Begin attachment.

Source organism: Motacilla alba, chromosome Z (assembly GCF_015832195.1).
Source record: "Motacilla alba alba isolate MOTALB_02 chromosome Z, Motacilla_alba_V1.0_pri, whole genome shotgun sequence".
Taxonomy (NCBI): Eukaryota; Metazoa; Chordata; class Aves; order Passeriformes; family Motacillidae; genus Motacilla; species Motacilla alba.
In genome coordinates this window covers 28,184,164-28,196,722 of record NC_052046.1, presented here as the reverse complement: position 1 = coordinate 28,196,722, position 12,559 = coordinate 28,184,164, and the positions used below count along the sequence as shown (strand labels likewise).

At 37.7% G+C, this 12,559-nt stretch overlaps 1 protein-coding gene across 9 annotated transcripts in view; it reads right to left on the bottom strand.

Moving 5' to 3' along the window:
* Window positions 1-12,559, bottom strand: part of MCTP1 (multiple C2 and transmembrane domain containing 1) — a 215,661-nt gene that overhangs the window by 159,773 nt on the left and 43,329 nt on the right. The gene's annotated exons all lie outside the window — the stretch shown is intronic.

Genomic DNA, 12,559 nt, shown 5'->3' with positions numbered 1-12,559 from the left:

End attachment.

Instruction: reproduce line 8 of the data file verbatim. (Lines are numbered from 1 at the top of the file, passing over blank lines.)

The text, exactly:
Genomic DNA, 12,559 nt, shown 5'->3' with positions numbered 1-12,559 from the left: